• November 2018 Plant of the Month: Dagga

    Latin name: Leonotis nepetifolia Common names: Dagga, Klip dagga, Lion’s ear, Shandilay Growth: Erect, loosely branched annual that can get 8 ft tall. The stems are starkly square and leaves are smooth, with toothed margins, and oppositely arranged. The flowers are inside ball like clusters, 2-4 in, circling the stem. “The tubular flowers that peek out of the spiny heads are orange and furry, like a lion’s ear, so they say.” (1) Native to subtropical Africa, Leonotis does very well in our Central Florida climate. It has a sister, Leonotis leonurus, that looks very similar and is also heavily planted in Central Florida gardens. L. leonurus has much fuller and…

  • Scorpion Tail

    October 2018 Plant of the Month: Scorpion Tail

    Latin name: Heliotropium angiospermum, Boraginaceae Common names: Scorpion-Tail, Heliotrope   Growth: About 2 feet in height, native to the Central East Coast of Florida, and South Florida, as well as the Caribbean and Central America. In Central Florida Scorpion-Tail is a nice herbaceous garden plant, rarely becoming weedy. The scorpion most likely to be found with Heliotropium angiospermum is Centruroides gracilis. Preparation: Cuba: Dried powder of leaves poured over a moistened burn; Dominican Republic & Haiti: decoction of leaves on sores and cleaning baby’s skin at birth. In the Bahamas and Virgin Islands this plant is sometimes referred to as Eyebright, or Bright-Eye Bush, lending some information to its historical medicinal uses. Primarily,…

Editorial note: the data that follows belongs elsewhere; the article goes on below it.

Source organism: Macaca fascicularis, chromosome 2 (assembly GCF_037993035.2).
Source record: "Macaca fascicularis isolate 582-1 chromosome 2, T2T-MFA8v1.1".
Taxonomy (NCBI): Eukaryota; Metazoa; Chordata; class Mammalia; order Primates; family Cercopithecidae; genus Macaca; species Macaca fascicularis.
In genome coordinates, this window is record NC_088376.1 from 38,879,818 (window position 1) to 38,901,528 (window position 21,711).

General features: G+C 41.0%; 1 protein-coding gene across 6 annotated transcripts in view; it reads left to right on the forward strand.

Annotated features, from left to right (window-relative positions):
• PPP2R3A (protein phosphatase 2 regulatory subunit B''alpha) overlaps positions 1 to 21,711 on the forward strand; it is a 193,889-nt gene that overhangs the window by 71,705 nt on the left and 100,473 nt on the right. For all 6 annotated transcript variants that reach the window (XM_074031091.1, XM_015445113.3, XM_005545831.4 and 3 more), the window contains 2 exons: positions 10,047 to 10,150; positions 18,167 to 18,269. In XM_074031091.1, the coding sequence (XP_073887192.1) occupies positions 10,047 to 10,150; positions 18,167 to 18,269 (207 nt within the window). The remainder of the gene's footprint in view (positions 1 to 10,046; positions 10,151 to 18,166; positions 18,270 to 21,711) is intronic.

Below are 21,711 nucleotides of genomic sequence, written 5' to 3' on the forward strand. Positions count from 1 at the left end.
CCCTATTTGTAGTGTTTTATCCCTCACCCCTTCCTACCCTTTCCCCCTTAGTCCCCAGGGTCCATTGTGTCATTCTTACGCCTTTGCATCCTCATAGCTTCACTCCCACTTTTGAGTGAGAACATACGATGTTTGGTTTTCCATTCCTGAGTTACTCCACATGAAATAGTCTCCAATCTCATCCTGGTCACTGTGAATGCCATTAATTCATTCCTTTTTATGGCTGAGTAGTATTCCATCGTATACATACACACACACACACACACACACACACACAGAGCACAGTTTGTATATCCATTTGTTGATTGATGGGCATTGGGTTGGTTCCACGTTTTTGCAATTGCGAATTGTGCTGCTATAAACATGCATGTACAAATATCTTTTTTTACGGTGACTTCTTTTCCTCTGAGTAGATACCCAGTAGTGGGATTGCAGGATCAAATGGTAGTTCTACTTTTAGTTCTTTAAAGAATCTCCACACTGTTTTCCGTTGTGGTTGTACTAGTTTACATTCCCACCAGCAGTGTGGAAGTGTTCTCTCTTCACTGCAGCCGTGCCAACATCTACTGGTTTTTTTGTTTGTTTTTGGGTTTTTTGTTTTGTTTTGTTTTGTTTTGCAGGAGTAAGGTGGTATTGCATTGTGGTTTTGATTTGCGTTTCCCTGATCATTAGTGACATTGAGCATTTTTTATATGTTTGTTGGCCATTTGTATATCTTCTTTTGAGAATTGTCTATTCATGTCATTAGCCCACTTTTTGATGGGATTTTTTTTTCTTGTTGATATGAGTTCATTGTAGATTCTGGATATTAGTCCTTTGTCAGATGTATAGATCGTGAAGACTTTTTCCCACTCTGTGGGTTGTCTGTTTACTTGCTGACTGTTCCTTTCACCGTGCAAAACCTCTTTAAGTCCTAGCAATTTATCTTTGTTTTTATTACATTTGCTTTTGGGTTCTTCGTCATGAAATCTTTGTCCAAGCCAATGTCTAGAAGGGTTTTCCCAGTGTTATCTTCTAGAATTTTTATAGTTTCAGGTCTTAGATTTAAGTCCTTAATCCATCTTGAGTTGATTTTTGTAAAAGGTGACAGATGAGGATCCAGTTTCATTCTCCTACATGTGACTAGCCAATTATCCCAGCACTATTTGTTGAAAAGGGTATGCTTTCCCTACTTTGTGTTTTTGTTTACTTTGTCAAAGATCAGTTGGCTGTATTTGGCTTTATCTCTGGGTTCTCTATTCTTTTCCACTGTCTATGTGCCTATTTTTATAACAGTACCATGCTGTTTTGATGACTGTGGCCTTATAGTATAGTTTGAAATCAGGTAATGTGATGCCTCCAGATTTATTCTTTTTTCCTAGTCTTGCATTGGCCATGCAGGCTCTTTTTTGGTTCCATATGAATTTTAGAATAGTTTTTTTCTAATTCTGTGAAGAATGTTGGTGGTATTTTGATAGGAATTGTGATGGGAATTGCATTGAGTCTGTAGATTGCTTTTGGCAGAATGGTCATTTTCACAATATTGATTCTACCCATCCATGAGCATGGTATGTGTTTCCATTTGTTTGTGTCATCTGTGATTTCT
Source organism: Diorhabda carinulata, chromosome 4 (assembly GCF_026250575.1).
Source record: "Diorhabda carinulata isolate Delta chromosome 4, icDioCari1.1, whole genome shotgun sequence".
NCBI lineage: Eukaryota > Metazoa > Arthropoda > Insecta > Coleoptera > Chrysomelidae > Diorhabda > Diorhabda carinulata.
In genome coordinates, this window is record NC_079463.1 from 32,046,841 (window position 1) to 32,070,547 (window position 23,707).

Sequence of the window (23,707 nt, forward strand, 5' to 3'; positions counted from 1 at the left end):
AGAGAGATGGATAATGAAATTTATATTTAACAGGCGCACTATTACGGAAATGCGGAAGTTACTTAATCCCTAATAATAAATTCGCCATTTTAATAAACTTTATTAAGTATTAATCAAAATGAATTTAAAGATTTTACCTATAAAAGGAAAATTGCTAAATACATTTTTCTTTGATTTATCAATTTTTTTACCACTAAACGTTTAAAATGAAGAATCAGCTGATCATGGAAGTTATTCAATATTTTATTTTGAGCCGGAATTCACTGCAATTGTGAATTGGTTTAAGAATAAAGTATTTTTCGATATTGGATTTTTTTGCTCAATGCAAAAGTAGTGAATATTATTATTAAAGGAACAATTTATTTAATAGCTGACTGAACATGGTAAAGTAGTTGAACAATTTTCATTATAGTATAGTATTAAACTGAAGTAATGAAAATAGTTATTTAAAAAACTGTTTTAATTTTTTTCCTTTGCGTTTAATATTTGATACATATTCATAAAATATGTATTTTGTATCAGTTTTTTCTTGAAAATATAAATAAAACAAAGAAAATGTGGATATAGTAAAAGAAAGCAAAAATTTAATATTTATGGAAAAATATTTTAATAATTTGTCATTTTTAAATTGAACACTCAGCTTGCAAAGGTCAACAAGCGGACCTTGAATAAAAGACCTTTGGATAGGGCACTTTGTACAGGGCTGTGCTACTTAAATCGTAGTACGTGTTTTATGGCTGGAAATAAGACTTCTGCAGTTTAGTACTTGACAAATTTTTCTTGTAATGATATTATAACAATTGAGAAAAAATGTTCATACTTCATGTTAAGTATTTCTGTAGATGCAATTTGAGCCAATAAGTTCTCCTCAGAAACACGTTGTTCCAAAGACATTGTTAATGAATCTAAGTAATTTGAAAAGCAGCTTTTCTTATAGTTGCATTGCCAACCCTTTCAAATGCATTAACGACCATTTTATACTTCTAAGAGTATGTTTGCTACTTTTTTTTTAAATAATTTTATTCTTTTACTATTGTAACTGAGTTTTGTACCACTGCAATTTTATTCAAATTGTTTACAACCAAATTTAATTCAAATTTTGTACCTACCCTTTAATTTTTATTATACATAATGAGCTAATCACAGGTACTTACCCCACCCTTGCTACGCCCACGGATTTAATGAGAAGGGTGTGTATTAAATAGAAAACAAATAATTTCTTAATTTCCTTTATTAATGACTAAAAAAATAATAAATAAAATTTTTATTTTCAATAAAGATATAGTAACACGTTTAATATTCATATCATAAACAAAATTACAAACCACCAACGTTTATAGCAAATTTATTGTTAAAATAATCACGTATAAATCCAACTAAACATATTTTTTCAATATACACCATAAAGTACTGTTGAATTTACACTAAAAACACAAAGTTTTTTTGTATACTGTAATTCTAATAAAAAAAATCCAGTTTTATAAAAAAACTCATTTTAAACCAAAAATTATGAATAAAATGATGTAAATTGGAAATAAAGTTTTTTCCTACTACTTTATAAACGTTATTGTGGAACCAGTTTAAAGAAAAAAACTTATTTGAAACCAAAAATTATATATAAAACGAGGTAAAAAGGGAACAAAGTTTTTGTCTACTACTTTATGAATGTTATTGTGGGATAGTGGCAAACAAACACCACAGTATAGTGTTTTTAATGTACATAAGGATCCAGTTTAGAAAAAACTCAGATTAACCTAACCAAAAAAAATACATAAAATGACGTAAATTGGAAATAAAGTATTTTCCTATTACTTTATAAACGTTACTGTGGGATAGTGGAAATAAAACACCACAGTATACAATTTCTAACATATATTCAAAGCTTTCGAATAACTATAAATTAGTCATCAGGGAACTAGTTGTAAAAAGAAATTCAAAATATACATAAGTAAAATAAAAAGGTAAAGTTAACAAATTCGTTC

• September 2018 Plant of the Month: Bodhi Tree

    Bodhi Tree the May before Hurricane Irma   Join us on Sunday, September 16th for a tour of the Bodhi Garden! Register here! Latin name: Ficus religiosa, Moraceae Common names: Bodhi, Sacred Fig, Peepal Growth: Semi deciduous in the dry season with heart shaped leaves and fruit that ripens right on the trunk! Can grow to be around 100 feet tall, and is often seen with aerial roots similar to the Banyan Figs in South Florida. Preparation: Decoction of bark used as a gargle or in small doses, dry & powder the fruits and add to honey for coughsThe Sacred Fig has been studied recently for its historical use in…

  • August 2018 Plant of the Month: Ashwagandha

    August’s Plant of the Month: Ashwagandha Latin name: Withania somnifera, Solanaceae  Common names: Ashwagandha, Winter Cherry, Indian Ginseng* Growth: About 2 feet in height, native to India. In Central Florida Ashwagandha is a nice herbaceous garden plant, rarely exceeding 3′ in height. It grows similarly to its cousin, the tomato! The root can be harvest after only one year of growth – a true gift from the plant! Preparation: Root powder used in milk as a nightcap, or in “ninja balls” (2 parts nut or seed butter, 1 part honey or agave, mix with herbal powders), capsules, tincture Ashwagandha is an herb we use in western herbalism in cases of nervous…

  • July 2018 Plant of the Month: Yarrow

    Achillea millefolium Latin name: Achillea millefolium, Asteraceae Common names: Yarrow, Milfoil Growth: In Central Florida can be used as a ground cover, the bipinnate leaves grow low to the ground and appear almost fern like, differing from their growth habit in almost every other location. The composite flowers are showy and require partial to full sun, which shortens the life of the shade loving leaves. The white variety is the only one we use for medicine; you’ll find lovely pink, yellow, orange, and all other colors available at garden centers. Preparation: tea, tincture, potherb, spice, infused oil, salveHistorically used as a leaf vegetable, the young leaves are said to have been…